December 11, 2000 |
Bill Barber's Stanley Cup championship rings and plaque in the Hockey Hall of Fame got his old linemate Bobby Clarke off the hook with Flyers fans. After an embarrassing 5-1 Flyers loss in Detroit on Friday night, Clarke reluctantly decided that Craig Ramsay had to go. Yesterday he elevated Barber - his linemate on the Broad Street Bullies in the 1970s - to head coach. The move, Clarke's fifth coaching change since inheriting Terry Simpson from Russ Farwell in 1994, might have smacked of panic.
September 13, 2000
'Boys bounce back Rejoice, Eagles fans, the dreaded Dallas Cowboys have been vanquished - but the loss did not bother true Cowboys faithful. Before long, the 'Boys will be legitimate contenders again. True super-teams experience some down time during their years of dominance. Isn't that why Eagles fans despise the 'Boys so much? Maybe I'm living in the past, but what past do Eagles fans have to speak of? One meager Super Bowl appearance where you became the first team to lose to a wild card?
April 11, 2000 |
Bob Clarke paused in the middle of explaining his view of yet another dicey, potentially ugly situation erupting around the Flyers as they begin the Stanley Cup playoffs. Clarke looked at the reporters sitting in front of his desk and shook his head. "Nothing's ever easy around here, is it?" he asked. No, indeed. Here is the latest Flyers soap opera, stripped to essentials: Coach Roger Neilson, recovering from a stem-cell transplant to combat bone-marrow cancer, and bronzed from a 10-day visit to Clarke's condo in Sarasota, Fla., thinks he is ready to take charge again from interim coach Craig Ramsay.
March 30, 2000
Eric Lindros, Bobby Clarke and today's Flyers I say the "C" should be stripped from someone in the Flyers organization all right:the "C" being Bobby Clarke! He has mismanaged at every turn situations involving Eric Lindros ("Outspokenness costs Lindros his captain's 'C'," March 28). Lindros has sacrificed practically everything, including his health and more than likely what's left of his sanity, for an organization that seems to delight in disregarding and humiliating him. All he has left to give it is his very soul, and it now appears that they want even that.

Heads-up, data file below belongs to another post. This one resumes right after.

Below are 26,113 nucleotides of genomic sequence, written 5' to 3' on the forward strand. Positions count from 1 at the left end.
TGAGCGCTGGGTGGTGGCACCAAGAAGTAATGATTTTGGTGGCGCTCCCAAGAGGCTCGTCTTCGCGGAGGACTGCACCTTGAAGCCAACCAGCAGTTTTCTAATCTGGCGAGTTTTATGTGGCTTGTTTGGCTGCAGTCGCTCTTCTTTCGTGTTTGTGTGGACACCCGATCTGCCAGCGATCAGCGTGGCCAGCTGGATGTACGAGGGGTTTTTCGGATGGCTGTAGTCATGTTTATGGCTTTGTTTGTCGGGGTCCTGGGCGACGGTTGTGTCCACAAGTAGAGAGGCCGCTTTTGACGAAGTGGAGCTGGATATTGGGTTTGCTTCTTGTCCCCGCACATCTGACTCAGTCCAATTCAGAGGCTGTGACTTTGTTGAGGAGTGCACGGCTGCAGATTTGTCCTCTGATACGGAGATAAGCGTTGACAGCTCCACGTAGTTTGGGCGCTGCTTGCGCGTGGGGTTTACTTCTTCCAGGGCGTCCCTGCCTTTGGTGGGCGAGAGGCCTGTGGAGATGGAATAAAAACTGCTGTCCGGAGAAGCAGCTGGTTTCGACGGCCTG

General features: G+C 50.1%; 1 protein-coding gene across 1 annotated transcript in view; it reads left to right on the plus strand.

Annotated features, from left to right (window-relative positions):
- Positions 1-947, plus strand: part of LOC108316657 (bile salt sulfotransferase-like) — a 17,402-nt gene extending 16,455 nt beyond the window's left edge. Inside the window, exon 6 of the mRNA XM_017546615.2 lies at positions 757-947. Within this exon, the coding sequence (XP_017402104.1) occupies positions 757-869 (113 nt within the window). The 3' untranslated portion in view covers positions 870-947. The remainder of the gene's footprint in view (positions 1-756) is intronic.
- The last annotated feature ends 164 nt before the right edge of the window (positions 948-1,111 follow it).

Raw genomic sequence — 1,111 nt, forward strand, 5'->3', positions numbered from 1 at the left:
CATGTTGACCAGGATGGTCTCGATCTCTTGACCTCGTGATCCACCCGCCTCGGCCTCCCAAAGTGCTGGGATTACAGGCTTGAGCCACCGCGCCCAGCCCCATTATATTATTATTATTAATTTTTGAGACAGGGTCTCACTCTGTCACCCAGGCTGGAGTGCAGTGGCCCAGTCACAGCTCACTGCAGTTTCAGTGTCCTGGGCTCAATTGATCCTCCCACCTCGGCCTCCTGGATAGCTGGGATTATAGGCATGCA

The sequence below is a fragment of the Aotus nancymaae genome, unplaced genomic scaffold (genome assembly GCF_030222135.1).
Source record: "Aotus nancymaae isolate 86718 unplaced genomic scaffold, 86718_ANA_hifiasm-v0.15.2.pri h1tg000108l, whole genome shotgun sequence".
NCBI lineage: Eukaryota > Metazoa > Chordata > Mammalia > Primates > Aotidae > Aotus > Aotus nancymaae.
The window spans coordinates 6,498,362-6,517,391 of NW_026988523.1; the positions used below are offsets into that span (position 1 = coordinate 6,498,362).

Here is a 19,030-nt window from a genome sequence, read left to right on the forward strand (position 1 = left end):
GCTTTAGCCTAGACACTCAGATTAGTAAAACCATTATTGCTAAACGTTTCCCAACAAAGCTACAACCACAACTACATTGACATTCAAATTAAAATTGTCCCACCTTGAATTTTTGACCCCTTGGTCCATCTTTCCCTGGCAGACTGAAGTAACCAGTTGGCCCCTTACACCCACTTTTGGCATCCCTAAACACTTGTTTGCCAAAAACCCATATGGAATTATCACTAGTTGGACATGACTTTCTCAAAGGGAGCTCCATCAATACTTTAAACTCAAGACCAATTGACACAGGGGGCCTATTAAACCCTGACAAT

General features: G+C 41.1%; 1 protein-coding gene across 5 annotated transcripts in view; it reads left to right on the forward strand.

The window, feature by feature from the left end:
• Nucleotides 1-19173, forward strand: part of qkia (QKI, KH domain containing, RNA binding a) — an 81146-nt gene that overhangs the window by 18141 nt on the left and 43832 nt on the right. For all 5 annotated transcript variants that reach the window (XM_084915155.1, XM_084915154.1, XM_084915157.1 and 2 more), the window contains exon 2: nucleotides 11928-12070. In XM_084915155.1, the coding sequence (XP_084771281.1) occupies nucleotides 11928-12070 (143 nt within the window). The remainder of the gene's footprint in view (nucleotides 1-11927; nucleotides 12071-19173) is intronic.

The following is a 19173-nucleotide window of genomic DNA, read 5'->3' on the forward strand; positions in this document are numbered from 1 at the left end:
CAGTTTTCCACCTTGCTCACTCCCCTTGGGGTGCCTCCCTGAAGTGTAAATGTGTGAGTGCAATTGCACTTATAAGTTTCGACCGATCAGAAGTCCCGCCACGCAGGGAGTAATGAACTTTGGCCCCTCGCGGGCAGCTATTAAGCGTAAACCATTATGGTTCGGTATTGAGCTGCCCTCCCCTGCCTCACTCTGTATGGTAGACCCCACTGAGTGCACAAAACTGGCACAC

July 17, 1998 |
Flyers coach Roger Neilson met with Eric Lindros yesterday and assured the star center that Neilson does not want Lindros to be traded. The two-hour meeting, which took place in Canada, was scheduled before trade rumors about Lindros surfaced on Wednesday. "I'm not even thinking about trading him," Neilson said in a telephone interview. "It would be crazy to speculate. He'll be here next year. That's what I think. That's what I'm counting on, anyway. " The meeting had been scheduled before broadcast reports out of Toronto had Lindros being sent to the Maple Leafs for forwards Mats Sundin and Mark Recchi.
February 13, 1998 |
Bob Clarke is back at center. The center of attention. With the main draw of the Olympic hockey tournament set to start today, issues raised here by the Canadian general manager suddenly are at the heart of the competition - at least for the Canadian and American teams. Three days ago, less than 24 hours after arriving in a nation where outspokenness is a vice, Clarke denigrated the U.S. team and vilified Gary Suter. Yesterday, Clarke's remarks surfaced at a U.S. team meeting, prompting someone to ask how Clarke, who once admitted breaking a Soviet star's ankle and captained the notorious Broad Street Bullies, could criticize anyone.
February 6, 1998 |
Be on alert, Trent Klatt. This warning is meant for you, Dainius Zubrus. Score. Or else. When the Olympic break is over, a kind of late-season training camp begins anew. "There's a gap between our top guys and our bottom guys that doesn't seem to be filling in too well," Flyers president and general manager Bobby Clarke said yesterday, after announcing the acquisition of yet another center/right wing, Vancouver's Mike Sillinger. "We've got to get more goals in our lineup and we think Mike can do that for us. He's a very competitive player.
September 25, 1994 |
The team player is in the office at the top of the stairs once again, sitting behind the desk in a room made heavy by dark wood and expectation. From the windows along a side wall, there is the half-light of the empty hockey rink, its clean ice waiting for the team to practice. "I've moved enough," Bobby Clarke says with a smile. "This is home. " Clarke - president, general manager and last great hope of the Philadelphia Flyers - keeps the outside world beyond the door of his office.